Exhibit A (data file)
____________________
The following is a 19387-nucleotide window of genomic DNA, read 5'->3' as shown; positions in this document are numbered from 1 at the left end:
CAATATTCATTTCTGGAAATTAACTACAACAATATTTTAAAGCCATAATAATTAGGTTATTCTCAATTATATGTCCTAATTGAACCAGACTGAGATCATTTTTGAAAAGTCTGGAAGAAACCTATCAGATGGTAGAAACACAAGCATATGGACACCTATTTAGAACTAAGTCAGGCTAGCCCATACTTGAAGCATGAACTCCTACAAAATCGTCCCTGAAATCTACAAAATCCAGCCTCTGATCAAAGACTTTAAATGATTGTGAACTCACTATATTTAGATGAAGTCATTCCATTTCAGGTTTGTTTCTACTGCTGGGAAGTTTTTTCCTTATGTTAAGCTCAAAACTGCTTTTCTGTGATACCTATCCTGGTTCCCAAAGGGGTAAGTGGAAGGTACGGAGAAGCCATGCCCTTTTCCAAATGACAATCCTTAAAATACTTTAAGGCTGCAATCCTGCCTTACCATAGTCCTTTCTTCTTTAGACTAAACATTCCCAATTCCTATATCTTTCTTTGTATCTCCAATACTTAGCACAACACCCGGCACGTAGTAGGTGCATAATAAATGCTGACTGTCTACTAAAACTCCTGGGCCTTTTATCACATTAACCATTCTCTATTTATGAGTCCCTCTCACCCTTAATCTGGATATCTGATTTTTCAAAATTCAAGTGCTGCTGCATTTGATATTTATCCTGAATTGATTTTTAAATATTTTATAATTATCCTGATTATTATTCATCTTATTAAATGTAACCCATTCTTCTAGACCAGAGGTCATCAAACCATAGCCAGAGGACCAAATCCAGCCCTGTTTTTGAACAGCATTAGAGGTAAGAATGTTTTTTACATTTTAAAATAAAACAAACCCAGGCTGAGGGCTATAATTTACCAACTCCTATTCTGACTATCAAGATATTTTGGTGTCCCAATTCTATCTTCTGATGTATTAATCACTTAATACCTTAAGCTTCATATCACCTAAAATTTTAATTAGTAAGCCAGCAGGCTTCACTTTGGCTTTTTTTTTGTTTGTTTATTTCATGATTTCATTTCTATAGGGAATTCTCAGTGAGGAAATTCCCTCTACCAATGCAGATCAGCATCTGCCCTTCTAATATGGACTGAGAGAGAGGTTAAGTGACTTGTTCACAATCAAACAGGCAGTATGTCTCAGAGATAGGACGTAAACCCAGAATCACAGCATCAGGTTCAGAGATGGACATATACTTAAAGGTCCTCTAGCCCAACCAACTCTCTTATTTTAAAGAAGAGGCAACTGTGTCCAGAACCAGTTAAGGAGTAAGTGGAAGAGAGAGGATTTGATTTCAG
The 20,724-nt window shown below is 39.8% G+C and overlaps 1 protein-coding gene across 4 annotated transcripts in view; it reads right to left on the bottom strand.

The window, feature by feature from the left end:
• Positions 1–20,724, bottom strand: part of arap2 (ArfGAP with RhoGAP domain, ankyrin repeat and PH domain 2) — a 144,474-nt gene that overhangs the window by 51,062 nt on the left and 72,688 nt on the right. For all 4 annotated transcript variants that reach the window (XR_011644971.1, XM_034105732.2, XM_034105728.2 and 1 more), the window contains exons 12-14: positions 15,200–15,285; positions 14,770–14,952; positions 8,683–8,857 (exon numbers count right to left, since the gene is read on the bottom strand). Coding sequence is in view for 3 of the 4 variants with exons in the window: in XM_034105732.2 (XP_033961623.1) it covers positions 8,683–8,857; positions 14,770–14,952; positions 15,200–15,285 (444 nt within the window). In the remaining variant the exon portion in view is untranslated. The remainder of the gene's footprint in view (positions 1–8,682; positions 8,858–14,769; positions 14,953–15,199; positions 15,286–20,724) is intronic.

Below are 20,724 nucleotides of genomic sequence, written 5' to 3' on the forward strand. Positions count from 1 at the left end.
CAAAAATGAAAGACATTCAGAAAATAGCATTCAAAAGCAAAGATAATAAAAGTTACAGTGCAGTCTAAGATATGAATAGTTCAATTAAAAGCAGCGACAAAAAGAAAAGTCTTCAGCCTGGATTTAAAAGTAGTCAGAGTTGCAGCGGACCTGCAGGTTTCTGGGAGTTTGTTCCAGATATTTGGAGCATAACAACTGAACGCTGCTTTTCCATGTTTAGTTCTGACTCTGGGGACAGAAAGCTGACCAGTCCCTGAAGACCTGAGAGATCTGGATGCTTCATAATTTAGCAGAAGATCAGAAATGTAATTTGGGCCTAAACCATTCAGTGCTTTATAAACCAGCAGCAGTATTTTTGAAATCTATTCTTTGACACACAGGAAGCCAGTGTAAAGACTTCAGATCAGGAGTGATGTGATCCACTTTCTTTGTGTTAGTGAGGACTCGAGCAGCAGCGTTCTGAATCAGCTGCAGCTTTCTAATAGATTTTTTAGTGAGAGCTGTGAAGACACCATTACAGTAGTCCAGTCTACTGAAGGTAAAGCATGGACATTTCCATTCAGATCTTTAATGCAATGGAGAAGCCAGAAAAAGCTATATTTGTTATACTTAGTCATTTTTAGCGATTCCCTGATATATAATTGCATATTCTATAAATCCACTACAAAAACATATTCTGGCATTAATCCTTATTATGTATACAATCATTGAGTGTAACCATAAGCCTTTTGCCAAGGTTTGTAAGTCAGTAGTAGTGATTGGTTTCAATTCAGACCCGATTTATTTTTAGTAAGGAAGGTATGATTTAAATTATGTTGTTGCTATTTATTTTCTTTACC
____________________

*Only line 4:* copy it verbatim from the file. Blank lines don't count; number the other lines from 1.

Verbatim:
The window, feature by feature from the left end: